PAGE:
Tom's post started me thinking about my own characters. Where do they come from? I've no idea!
I’m sometimes asked if I base my characters on real people. Many authors do. It is well known that Sherlock Holmes was based on the observant physician, Joseph Bell, who taught Conan Doyle at Edinburgh Medical School.
My own answer to the question is always ‘No’. The better I know a person, the more difficult it would be to base a character on them. Real people are endlessly complex and frequently contradictory. The same person can be grouchy or optimistic, sociable or yearning for solitude, placid or foul tempered, confident or reticent – you get the point.
In crime fiction plot is key. I thought multifaceted characters would be confusing but CUT SHORT has been criticised for its characters lacking depth. So I need to rethink my approach.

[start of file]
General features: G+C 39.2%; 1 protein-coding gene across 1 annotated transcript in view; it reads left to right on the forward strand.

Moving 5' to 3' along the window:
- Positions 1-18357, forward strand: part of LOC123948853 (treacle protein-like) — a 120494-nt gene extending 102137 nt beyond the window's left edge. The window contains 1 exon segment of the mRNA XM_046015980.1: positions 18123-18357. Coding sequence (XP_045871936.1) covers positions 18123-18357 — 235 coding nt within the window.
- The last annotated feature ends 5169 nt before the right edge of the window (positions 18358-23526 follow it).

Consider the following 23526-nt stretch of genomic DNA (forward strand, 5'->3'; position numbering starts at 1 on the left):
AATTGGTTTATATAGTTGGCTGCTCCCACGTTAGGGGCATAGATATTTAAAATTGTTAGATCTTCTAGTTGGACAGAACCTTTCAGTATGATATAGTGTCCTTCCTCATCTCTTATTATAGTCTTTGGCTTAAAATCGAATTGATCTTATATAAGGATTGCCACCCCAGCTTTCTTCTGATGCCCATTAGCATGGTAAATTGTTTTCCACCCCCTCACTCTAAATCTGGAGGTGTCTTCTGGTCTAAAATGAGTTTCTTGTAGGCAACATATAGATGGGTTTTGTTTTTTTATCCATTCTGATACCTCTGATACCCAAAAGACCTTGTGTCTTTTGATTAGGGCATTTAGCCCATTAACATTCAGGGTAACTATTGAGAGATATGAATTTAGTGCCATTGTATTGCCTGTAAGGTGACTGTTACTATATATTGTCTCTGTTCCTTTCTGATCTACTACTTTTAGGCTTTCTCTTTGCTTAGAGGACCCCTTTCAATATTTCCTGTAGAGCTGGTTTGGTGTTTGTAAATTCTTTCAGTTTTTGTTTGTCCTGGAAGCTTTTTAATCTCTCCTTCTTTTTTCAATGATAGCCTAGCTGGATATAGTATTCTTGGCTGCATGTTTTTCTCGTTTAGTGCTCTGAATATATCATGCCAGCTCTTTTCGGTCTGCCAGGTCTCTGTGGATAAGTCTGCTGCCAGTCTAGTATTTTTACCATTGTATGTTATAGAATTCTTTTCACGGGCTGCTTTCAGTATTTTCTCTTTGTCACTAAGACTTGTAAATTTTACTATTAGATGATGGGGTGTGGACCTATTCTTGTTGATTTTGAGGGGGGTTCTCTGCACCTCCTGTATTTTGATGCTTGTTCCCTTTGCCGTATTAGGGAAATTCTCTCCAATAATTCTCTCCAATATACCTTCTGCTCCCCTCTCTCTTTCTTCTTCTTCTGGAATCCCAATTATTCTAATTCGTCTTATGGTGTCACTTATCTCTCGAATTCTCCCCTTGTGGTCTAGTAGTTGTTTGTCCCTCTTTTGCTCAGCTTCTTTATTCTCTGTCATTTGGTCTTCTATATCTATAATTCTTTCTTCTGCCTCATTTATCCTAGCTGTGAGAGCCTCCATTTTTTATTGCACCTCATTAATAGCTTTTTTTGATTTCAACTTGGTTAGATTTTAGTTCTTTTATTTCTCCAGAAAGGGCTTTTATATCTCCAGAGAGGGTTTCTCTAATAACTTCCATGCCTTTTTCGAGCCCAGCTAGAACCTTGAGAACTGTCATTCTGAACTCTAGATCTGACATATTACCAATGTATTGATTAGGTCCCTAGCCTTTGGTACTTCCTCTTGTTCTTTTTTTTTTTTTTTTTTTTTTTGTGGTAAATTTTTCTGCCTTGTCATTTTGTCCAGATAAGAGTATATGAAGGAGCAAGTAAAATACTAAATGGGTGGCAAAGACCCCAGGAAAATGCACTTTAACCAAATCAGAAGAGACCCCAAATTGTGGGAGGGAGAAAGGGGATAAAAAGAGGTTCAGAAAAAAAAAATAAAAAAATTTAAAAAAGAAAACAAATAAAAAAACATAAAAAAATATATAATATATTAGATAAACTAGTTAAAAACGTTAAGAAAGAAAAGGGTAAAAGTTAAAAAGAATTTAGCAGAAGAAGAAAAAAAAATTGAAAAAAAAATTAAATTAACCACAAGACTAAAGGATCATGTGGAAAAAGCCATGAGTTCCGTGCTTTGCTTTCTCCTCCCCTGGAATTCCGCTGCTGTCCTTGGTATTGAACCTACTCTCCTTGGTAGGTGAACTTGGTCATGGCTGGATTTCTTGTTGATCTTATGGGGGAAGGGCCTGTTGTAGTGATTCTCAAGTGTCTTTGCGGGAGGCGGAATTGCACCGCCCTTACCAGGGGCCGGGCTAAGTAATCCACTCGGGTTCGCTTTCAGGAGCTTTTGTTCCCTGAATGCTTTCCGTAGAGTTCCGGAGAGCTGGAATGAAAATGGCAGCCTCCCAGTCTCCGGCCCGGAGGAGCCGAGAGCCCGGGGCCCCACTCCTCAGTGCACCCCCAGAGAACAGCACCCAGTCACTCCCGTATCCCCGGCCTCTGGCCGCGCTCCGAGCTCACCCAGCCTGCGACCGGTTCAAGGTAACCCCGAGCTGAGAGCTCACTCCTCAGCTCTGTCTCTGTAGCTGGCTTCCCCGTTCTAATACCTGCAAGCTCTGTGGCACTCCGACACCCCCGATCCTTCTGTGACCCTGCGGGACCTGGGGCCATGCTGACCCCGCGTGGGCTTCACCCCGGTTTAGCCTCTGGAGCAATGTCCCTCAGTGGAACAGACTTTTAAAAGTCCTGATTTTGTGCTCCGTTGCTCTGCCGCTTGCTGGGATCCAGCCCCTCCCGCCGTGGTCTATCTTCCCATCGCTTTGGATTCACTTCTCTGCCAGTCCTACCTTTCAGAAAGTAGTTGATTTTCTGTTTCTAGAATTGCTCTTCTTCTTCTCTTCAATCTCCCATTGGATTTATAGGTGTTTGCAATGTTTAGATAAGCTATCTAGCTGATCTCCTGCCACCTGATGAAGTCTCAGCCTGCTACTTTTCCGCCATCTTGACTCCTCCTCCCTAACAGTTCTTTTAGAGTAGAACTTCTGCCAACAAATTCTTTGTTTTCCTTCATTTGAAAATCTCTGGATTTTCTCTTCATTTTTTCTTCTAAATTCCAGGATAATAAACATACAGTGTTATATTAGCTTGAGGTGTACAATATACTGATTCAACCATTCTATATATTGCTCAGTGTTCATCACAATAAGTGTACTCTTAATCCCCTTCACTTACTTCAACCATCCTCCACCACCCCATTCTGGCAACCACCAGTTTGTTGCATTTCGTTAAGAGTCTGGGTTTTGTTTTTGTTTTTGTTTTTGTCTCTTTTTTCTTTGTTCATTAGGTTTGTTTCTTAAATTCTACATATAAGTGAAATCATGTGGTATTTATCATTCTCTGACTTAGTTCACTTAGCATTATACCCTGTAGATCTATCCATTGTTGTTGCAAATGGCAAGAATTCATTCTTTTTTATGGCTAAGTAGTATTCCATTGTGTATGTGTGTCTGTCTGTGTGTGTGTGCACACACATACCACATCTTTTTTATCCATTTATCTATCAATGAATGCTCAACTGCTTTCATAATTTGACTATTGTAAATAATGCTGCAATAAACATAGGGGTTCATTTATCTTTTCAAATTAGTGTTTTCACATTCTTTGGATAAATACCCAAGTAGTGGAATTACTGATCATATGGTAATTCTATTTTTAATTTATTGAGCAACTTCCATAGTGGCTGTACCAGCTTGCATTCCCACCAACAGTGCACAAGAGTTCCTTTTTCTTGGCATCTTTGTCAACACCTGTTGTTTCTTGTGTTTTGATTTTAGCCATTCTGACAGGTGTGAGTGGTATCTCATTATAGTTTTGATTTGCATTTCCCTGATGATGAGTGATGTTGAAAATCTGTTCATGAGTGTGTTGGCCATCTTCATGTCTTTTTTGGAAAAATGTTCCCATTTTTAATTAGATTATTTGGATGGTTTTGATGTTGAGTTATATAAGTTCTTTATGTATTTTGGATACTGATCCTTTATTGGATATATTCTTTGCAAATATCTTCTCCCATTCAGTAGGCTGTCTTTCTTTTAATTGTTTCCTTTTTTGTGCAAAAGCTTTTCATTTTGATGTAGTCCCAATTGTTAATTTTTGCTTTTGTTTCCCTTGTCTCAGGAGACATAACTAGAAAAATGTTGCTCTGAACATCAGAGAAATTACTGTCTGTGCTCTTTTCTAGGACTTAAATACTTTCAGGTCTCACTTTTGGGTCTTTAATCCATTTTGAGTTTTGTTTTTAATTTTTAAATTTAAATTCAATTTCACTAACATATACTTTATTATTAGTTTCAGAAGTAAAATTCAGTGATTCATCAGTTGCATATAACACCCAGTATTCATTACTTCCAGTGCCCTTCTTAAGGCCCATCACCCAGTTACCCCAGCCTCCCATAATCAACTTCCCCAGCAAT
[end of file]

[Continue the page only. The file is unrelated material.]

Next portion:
In ROAD CLOSED I worked on my main character, Geraldine Steel. She has become more engaging as a result (I hope!) But has the plot suffered from my focus on Geraldine? I don't think so, but I have a long way to go before I'll be satisfied I've mastered the craft of writing.
As I complete my editing of ROAD CLOSED and begin to think about book 3, DEAD END, I will need to keep my wits about me.
I know the formula:
engaging characters + dramatic plot = great crime thriller
But will my experiment produce the intended results?
How do other writers juggle plot vs character?
Currently correcting a MS, I love the freedom of writing on a blog. I read and reread, edit and correct my manuscripts several times. Here, I can type and post without even reading over what I've written. (Should I have admitted that here? I hope I'm not thrown off the blog!)